Charles Moore's Mailbag

WallStreet Tales, Which Version of OS 9, Another OS X System Utility, Online Petitions, and More

Charles Moore - 2003.11.18 - Tip Jar

WallStreet

From Adam R. S. Guha

Glad to hear your WallStreet is working again. I'd say the processor failure was probably just one of those 'stuff happens' type things. Back when I had my Lombard G3, the fan had shorted out for absolutely no reason. Once it was replaced I had no more trouble with it. And my Dell laptop (and this probably says something about the quality of the machine) had a hard drive failure and a keyboard failure at the same time. Shortly thereafter the battery 'suddenly' died. I was about to suspect something with the motherboard, but replacing the battery, hard drive, and keyboard got everything working again - that was last winter, and I'm sending this e-mail from that computer now.

It's good that you'll be able to get more use out of the WallStreet. My dad's got one also - top of the line model when new, 266 MHz, 14" screen, 8 GB hard drive - that he relegated to the closet after its battery died. I told him it's probably got another year or two left in it. Like you said, even a 'slow' G3 chip can still feel pretty fast when running OS 9. I mean, my now 'obsolete' beige G3 works just fine doing recording with ProTools under OS 9. A new G5 wouldn't make the recording process take less time, so I have no reason to replace the G3 with a faster machine.

Adam

Hi Adam,

Thanks for the musings. Yes, it could have been just one of those things. The old machine is certainly working great now.

Too bad your dad's WS is just sitting around if all that ails it is a dead battery. These are wonderful computers.

Charles

WallStreet tales

From PEA

Dear Mr. Moore:

I'm a dual system user, with G3 Mac PowerBooks and Wintel desktops used as needed. (I was a Wintel-only sort until a "thrift shop Mac" popped up one day for $40, then $25, and I brought this SE 4/40 home. It left for a Packard Bell-afflicted computer user as an SE/30 32/540 a year later.) I bought a 266 MHz (rev. 2) from an Ontario eBay vendor in 2001 to use a Sony CRX-1650L FireWire CD-RW via a VST FireWire PC card. This was a 4 GB/128 MB RAM unit running OS 8.6 that wasn't having any of this FireWire nonsense. (To make a very long story short, things began happening under OS 9.2.2 when I upgraded the beast to 256 MB RAM and a 40 GB HDD and added a FireWire2Go PC card in anticipation of upgrading to OS X 10.2, a.k.a. Jaguar.) I could now burn CD-Rs, something that my Wintel desktops had been able to do for years!

I still have the 266 MHz card, because previous to the RAM/HDD upgrade, I'd had a Sonnet 500 MHz G3 processor card installed in a vain attempt to get a Que! Fire 24X CD-RW unit to work. (The VST FireWire PC card has never worked, as it turned out.) The "Jaguar" WallStreet runs OK, though things do happen faster if I reboot to OS 9.2.2 and run Classic applications like FileMaker Pro 5 or Office 98. As for the fan, Hawai'i averages 75-80 degree Fahrenheit days, so WallStreet tells me to "cool it" after about 1-2 hours plugged into the AC adapter. (Yes, the G3 units are "card table" computers, plugged into the round AC adapters unless needed far from the wall plug.)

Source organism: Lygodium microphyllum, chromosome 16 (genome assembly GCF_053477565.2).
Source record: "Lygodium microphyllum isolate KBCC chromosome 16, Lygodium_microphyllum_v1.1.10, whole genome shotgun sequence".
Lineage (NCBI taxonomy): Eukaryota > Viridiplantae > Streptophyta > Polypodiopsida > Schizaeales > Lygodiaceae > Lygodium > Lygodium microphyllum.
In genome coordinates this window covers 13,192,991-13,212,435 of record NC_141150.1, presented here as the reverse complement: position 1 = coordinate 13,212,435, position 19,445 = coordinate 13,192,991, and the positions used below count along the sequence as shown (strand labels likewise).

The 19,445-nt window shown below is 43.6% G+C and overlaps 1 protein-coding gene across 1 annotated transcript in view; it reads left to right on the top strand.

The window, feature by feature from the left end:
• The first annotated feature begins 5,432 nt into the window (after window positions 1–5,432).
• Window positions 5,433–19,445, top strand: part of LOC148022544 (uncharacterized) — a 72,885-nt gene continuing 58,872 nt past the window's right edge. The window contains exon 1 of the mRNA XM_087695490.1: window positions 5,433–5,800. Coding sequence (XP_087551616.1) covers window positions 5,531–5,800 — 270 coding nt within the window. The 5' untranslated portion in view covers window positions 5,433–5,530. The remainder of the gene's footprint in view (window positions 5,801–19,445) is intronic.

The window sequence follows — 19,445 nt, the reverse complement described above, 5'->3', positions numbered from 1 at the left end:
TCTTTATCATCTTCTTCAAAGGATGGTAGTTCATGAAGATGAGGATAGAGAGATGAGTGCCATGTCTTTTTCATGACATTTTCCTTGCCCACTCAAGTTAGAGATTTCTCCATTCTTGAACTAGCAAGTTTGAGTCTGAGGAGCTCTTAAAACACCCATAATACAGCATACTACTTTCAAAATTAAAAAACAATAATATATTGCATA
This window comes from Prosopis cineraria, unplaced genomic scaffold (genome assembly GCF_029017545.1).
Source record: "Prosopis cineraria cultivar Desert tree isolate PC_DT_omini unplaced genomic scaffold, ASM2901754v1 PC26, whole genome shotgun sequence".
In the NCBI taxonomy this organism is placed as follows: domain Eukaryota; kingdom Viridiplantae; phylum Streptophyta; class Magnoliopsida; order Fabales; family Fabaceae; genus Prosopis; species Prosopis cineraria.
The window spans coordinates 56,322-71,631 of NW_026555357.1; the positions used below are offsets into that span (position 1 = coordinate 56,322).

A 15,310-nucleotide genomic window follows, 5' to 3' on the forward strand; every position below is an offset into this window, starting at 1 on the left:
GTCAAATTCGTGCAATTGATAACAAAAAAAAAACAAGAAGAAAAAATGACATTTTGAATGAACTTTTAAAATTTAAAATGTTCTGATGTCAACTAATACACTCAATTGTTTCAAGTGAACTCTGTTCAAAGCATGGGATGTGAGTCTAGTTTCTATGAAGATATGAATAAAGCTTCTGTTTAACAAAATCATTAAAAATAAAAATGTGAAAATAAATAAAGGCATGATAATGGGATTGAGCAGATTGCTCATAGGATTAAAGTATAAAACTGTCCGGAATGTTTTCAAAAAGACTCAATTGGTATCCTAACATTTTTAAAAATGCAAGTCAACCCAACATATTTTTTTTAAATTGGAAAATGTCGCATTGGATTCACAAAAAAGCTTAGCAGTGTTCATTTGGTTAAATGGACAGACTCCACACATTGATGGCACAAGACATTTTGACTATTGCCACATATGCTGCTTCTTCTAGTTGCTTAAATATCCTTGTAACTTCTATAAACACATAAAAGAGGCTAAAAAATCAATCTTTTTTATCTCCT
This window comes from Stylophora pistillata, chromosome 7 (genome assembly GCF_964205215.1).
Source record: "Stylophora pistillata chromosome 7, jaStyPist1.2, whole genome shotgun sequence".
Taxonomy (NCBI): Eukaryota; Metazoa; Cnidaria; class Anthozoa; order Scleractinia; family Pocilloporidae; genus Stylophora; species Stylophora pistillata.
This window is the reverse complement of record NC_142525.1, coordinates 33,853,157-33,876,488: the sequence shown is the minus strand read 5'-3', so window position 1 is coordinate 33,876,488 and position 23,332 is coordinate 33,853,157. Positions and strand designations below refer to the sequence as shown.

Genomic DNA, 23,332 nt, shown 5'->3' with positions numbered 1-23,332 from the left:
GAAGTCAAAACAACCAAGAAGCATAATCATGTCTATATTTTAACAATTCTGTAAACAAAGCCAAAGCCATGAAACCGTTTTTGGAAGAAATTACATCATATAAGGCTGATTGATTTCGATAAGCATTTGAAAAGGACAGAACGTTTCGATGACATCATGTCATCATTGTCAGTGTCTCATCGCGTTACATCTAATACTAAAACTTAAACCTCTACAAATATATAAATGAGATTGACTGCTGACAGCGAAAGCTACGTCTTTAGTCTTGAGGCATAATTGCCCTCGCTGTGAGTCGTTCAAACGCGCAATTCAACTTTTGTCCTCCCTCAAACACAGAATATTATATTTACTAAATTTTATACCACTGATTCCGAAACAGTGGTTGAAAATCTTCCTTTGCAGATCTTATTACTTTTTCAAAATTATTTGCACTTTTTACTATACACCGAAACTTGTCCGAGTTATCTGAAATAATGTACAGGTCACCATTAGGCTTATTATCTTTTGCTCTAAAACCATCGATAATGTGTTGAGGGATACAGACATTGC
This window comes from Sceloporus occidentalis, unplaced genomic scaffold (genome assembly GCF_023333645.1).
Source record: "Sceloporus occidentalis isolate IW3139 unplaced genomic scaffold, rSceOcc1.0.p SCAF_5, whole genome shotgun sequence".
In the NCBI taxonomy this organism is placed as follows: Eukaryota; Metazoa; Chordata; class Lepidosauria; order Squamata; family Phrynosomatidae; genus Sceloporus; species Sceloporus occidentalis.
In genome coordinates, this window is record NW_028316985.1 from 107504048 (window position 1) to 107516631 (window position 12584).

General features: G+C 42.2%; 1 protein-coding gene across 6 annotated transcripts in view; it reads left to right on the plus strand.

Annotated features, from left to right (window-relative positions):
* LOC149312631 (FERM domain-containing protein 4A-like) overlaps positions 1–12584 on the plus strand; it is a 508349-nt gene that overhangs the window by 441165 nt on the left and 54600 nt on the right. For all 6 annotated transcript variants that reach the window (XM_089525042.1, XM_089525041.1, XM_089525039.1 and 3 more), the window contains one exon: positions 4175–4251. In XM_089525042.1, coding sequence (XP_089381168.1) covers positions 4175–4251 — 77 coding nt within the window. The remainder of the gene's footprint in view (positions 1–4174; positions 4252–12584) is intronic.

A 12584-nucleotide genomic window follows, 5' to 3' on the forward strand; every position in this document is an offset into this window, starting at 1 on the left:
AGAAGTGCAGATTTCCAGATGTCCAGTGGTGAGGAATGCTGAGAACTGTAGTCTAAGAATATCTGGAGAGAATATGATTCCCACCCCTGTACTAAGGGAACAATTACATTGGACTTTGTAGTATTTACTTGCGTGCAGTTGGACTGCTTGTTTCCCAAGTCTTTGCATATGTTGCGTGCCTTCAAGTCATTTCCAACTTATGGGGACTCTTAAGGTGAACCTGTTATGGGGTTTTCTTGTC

It is unfortunate that OS X 10.3 marks the official end of the trail for these beefy units, but it had to happen sooner than later. I'm writing to you on a Lombard, which had been called a "400 MHz Pismo" on eBay. (So I looked for a 500 MHz Pismo just to make sure I got a native FireWire G3 PowerBook the next time!) This "red headed cousin" has never let me down and ran just fine out of the box, while the WallStreet's internal modem extension arrived turned off, which mystified this "Mac naive" user to the tune of $95 at the 25-miles-distant Mac shop. (The Pismo's internal modem, by contrast, was toast.)

I didn't learn about Macs in a vacuum, I have a four-miles-over-the-hill-Apple-since-II series-guru who told me about Low End Mac, Mac bits and pieces on eBay, and other "check your extensions" tips. The Wintel desktop doesn't get used as much these days, since virus-free surfing of the Internet is the preferred way to go. (Now, if spammers and identity thieves could be declared international terrorists and hunted down with gusto, 'Net life would be less complex.) Excuse me, I have to check on an eBay auction for FileMaker Pro 6, the last major software upgrade to OS X before I enter the "will it mess up the Pismo/Lombard?" OS X 10.3 Panther upgrade follies.

The Mac SE was an early model, complete with 800K floppy drive to go with the 40 MB HDD. (The previous owner had left everything on the HDD, from notes to students he taught as a Marine Science TA, to jokes, to resumes for his next job!) It wasn't long before I found out that Wintel computers can download Mac files, but Macs can't access them. Plus, the 800K floppy drive couldn't read HD floppies, though I did use old DD IBM floppy disks to back up MS Word 4 and Excel 3 files written under OS 6.